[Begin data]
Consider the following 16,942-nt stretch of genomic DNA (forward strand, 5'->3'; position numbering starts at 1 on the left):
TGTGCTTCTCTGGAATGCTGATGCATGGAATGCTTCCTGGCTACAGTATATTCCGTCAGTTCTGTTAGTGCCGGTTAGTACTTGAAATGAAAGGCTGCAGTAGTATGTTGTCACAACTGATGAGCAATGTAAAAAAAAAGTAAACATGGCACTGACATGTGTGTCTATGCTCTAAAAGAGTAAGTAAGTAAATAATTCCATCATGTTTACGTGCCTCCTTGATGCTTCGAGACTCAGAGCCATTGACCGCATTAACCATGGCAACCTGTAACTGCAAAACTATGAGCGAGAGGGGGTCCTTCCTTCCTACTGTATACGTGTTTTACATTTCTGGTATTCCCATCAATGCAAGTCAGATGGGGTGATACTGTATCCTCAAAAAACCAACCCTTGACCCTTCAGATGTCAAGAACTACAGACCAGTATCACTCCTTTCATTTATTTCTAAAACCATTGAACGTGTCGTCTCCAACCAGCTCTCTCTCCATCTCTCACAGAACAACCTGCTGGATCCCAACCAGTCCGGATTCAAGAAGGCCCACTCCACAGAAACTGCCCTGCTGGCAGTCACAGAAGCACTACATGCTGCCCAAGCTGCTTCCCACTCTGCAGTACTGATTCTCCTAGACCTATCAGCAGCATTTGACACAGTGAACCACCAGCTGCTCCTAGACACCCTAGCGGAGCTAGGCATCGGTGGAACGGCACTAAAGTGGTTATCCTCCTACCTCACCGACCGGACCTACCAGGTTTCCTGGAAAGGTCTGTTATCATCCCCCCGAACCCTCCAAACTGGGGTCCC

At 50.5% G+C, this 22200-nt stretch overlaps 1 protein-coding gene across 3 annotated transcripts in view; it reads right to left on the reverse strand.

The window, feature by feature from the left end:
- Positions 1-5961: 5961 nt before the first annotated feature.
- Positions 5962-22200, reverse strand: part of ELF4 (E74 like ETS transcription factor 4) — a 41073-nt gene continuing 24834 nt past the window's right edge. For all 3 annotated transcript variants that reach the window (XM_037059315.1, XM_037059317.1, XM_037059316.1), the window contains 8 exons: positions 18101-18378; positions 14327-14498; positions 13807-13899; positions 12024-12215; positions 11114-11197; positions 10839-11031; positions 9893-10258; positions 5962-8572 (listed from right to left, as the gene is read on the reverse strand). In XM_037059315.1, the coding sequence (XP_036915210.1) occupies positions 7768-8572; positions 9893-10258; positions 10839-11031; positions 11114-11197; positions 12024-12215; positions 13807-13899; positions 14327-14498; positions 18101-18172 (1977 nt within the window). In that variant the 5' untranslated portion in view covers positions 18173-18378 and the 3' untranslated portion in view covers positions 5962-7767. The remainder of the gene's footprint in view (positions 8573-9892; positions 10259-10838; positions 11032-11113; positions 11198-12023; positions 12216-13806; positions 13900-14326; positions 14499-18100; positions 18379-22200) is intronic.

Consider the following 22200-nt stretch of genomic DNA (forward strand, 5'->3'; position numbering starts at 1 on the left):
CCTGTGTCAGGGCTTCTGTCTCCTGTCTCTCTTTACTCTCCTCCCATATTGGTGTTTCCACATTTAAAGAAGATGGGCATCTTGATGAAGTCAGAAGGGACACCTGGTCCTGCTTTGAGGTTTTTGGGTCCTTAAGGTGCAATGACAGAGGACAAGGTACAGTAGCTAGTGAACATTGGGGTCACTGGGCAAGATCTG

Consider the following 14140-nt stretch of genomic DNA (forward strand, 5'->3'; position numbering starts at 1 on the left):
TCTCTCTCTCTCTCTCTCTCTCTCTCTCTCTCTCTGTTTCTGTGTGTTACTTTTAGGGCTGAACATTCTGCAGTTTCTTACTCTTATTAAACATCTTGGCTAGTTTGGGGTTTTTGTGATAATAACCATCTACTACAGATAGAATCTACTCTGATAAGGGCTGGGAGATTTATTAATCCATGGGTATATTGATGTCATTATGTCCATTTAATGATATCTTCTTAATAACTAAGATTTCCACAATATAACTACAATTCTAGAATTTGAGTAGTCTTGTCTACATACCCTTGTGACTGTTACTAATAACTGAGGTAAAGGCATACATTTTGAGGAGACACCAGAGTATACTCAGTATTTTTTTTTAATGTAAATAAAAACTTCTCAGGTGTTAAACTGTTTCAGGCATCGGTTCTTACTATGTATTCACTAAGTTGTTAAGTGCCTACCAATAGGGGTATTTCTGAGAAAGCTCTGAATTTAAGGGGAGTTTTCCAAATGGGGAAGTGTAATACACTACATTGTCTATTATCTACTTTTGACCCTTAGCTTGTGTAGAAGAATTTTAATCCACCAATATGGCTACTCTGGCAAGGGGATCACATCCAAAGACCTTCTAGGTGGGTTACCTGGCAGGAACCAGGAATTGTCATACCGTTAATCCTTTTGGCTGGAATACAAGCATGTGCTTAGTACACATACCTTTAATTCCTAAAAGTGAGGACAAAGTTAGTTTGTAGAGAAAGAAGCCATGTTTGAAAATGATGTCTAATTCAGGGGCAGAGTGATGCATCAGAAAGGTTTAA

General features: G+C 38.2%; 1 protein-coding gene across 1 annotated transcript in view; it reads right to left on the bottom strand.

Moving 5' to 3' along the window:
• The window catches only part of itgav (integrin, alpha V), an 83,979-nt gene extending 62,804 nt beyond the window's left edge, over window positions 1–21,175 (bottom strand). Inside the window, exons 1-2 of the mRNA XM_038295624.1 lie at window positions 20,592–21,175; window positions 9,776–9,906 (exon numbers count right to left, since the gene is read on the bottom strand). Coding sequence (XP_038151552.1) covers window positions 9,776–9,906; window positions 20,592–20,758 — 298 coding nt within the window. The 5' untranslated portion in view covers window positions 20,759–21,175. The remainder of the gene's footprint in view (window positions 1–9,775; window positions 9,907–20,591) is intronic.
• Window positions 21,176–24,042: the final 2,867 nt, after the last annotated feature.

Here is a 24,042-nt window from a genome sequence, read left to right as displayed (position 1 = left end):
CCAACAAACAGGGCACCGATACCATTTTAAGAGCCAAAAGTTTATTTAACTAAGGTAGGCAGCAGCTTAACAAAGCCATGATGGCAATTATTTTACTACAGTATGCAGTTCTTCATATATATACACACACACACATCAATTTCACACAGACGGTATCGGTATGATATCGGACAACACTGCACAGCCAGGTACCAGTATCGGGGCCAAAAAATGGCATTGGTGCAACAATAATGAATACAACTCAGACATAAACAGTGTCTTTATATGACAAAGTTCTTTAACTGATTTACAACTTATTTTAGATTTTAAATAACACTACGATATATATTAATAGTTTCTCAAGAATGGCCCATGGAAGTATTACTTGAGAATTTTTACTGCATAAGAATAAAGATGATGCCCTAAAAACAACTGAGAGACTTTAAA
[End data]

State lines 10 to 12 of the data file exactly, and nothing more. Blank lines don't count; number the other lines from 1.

TCTCTCTCTCTCTCTCTCTCTCTCTCTCTCTCTCTGTTTCTGTGTGTTACTTTTAGGGCTGAACATTCTGCAGTTTCTTACTCTTATTAAACATCTTGGCTAGTTTGGGGTTTTTGTGATAATAACCATCTACTACAGATAGAATCTACTCTGATAAGGGCTGGGAGATTTATTAATCCATGGGTATATTGATGTCATTATGTCCATTTAATGATATCTTCTTAATAACTAAGATTTCCACAATATAACTACAATTCTAGAATTTGAGTAGTCTTGTCTACATACCCTTGTGACTGTTACTAATAACTGAGGTAAAGGCATACATTTTGAGGAGACACCAGAGTATACTCAGTATTTTTTTTTAATGTAAATAAAAACTTCTCAGGTGTTAAACTGTTTCAGGCATCGGTTCTTACTATGTATTCACTAAGTTGTTAAGTGCCTACCAATAGGGGTATTTCTGAGAAAGCTCTGAATTTAAGGGGAGTTTTCCAAATGGGGAAGTGTAATACACTACATTGTCTATTATCTACTTTTGACCCTTAGCTTGTGTAGAAGAATTTTAATCCACCAATATGGCTACTCTGGCAAGGGGATCACATCCAAAGACCTTCTAGGTGGGTTACCTGGCAGGAACCAGGAATTGTCATACCGTTAATCCTTTTGGCTGGAATACAAGCATGTGCTTAGTACACATACCTTTAATTCCTAAAAGTGAGGACAAAGTTAGTTTGTAGAGAAAGAAGCCATGTTTGAAAATGATGTCTAATTCAGGGGCAGAGTGATGCATCAGAAAGGTTTAA

General features: G+C 38.2%; 1 protein-coding gene across 1 annotated transcript in view; it reads right to left on the bottom strand.

Moving 5' to 3' along the window: